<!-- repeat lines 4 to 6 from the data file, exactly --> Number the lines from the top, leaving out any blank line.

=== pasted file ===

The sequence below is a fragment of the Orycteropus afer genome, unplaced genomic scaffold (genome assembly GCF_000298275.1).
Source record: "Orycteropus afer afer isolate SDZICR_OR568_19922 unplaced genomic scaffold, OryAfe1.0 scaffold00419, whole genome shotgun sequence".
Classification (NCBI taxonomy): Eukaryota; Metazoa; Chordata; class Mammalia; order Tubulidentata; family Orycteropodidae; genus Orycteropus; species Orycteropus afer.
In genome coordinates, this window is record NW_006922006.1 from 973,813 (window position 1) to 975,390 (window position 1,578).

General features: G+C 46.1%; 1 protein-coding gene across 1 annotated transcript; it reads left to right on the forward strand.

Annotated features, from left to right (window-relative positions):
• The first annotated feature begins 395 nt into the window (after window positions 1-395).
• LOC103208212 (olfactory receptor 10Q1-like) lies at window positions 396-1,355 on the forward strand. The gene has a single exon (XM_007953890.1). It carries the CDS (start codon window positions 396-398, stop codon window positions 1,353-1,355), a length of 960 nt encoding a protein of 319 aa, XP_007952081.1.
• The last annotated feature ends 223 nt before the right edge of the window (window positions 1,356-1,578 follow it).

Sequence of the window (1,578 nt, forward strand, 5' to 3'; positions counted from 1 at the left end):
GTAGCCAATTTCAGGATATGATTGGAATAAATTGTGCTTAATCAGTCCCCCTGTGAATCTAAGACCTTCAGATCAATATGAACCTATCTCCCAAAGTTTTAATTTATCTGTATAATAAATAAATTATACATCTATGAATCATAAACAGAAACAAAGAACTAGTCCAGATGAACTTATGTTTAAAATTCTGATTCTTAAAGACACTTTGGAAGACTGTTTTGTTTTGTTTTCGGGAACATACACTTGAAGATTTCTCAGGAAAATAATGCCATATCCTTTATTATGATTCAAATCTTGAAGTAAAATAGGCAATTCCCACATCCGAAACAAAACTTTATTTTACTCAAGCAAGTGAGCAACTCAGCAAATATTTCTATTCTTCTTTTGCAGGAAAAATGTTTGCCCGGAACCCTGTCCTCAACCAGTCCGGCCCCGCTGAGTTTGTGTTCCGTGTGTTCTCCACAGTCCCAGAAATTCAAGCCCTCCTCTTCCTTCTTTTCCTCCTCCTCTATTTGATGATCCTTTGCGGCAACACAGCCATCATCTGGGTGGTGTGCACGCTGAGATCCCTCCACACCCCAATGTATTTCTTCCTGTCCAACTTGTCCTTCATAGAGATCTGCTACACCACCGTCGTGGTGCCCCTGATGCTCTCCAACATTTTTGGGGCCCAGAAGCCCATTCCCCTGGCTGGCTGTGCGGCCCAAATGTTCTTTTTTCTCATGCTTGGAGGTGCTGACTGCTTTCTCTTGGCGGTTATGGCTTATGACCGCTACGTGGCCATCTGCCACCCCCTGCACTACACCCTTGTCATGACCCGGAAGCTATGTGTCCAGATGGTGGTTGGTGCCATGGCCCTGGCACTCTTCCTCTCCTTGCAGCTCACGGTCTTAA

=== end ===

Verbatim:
In genome coordinates, this window is record NW_006922006.1 from 973,813 (window position 1) to 975,390 (window position 1,578).

General features: G+C 46.1%; 1 protein-coding gene across 1 annotated transcript; it reads left to right on the forward strand.

Annotated features, from left to right (window-relative positions):